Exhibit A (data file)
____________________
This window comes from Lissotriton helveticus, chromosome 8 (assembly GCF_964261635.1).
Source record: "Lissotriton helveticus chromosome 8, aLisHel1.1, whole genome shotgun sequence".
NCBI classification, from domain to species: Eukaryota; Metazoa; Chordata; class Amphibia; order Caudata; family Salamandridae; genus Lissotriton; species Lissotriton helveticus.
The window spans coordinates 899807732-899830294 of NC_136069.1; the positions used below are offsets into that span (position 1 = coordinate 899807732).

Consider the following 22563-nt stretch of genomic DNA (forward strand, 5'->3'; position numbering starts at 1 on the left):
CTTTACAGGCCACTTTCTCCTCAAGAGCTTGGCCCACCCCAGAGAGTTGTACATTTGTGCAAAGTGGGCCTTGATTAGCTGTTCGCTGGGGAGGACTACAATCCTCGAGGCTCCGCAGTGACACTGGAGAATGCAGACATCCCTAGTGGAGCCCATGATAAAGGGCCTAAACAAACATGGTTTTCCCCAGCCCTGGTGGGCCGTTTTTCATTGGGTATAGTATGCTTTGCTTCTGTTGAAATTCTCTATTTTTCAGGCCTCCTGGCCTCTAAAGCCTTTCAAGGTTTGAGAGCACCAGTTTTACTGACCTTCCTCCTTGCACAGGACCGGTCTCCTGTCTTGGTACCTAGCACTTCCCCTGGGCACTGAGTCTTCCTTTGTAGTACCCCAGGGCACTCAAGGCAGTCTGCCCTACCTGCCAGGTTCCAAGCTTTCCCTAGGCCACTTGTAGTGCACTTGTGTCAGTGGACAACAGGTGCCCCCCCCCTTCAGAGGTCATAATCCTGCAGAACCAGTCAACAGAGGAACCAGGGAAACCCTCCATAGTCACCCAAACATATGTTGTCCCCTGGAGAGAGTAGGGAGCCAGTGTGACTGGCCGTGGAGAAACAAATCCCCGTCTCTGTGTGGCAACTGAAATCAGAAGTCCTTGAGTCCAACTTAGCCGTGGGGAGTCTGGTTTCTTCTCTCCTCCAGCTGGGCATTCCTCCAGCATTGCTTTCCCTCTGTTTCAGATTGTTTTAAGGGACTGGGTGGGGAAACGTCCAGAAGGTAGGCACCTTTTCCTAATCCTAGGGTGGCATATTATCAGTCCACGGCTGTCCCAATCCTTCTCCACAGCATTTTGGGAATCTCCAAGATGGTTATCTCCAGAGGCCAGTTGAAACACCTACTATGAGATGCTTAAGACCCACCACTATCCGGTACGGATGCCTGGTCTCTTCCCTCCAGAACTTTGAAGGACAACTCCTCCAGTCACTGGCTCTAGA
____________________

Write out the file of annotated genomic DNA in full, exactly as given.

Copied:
This window comes from Lissotriton helveticus, chromosome 8 (assembly GCF_964261635.1).
Source record: "Lissotriton helveticus chromosome 8, aLisHel1.1, whole genome shotgun sequence".
NCBI classification, from domain to species: Eukaryota; Metazoa; Chordata; class Amphibia; order Caudata; family Salamandridae; genus Lissotriton; species Lissotriton helveticus.
The window spans coordinates 899807732-899830294 of NC_136069.1; the positions used below are offsets into that span (position 1 = coordinate 899807732).

Consider the following 22563-nt stretch of genomic DNA (forward strand, 5'->3'; position numbering starts at 1 on the left):
CTTTACAGGCCACTTTCTCCTCAAGAGCTTGGCCCACCCCAGAGAGTTGTACATTTGTGCAAAGTGGGCCTTGATTAGCTGTTCGCTGGGGAGGACTACAATCCTCGAGGCTCCGCAGTGACACTGGAGAATGCAGACATCCCTAGTGGAGCCCATGATAAAGGGCCTAAACAAACATGGTTTTCCCCAGCCCTGGTGGGCCGTTTTTCATTGGGTATAGTATGCTTTGCTTCTGTTGAAATTCTCTATTTTTCAGGCCTCCTGGCCTCTAAAGCCTTTCAAGGTTTGAGAGCACCAGTTTTACTGACCTTCCTCCTTGCACAGGACCGGTCTCCTGTCTTGGTACCTAGCACTTCCCCTGGGCACTGAGTCTTCCTTTGTAGTACCCCAGGGCACTCAAGGCAGTCTGCCCTACCTGCCAGGTTCCAAGCTTTCCCTAGGCCACTTGTAGTGCACTTGTGTCAGTGGACAACAGGTGCCCCCCCCCTTCAGAGGTCATAATCCTGCAGAACCAGTCAACAGAGGAACCAGGGAAACCCTCCATAGTCACCCAAACATATGTTGTCCCCTGGAGAGAGTAGGGAGCCAGTGTGACTGGCCGTGGAGAAACAAATCCCCGTCTCTGTGTGGCAACTGAAATCAGAAGTCCTTGAGTCCAACTTAGCCGTGGGGAGTCTGGTTTCTTCTCTCCTCCAGCTGGGCATTCCTCCAGCATTGCTTTCCCTCTGTTTCAGATTGTTTTAAGGGACTGGGTGGGGAAACGTCCAGAAGGTAGGCACCTTTTCCTAATCCTAGGGTGGCATATTATCAGTCCACGGCTGTCCCAATCCTTCTCCACAGCATTTTGGGAATCTCCAAGATGGTTATCTCCAGAGGCCAGTTGAAACACCTACTATGAGATGCTTAAGACCCACCACTATCCGGTACGGATGCCTGGTCTCTTCCCTCCAGAACTTTGAAGGACAACTCCTCCAGTCACTGGCTCTAGA